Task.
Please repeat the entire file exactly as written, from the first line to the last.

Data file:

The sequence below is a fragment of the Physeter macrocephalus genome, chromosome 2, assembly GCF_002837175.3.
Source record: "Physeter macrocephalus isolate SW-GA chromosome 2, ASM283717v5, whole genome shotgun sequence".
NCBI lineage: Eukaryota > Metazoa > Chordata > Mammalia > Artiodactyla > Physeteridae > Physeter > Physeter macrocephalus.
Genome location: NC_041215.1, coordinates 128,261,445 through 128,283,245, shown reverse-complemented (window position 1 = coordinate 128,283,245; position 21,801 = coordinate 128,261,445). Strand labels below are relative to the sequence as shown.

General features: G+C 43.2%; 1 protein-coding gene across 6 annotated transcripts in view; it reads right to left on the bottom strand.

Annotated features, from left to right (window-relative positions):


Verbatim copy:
The sequence below is a fragment of the Physeter macrocephalus genome, chromosome 2, assembly GCF_002837175.3.
Source record: "Physeter macrocephalus isolate SW-GA chromosome 2, ASM283717v5, whole genome shotgun sequence".
NCBI lineage: Eukaryota > Metazoa > Chordata > Mammalia > Artiodactyla > Physeteridae > Physeter > Physeter macrocephalus.
Genome location: NC_041215.1, coordinates 128,261,445 through 128,283,245, shown reverse-complemented (window position 1 = coordinate 128,283,245; position 21,801 = coordinate 128,261,445). Strand labels below are relative to the sequence as shown.

General features: G+C 43.2%; 1 protein-coding gene across 6 annotated transcripts in view; it reads right to left on the bottom strand.

Annotated features, from left to right (window-relative positions):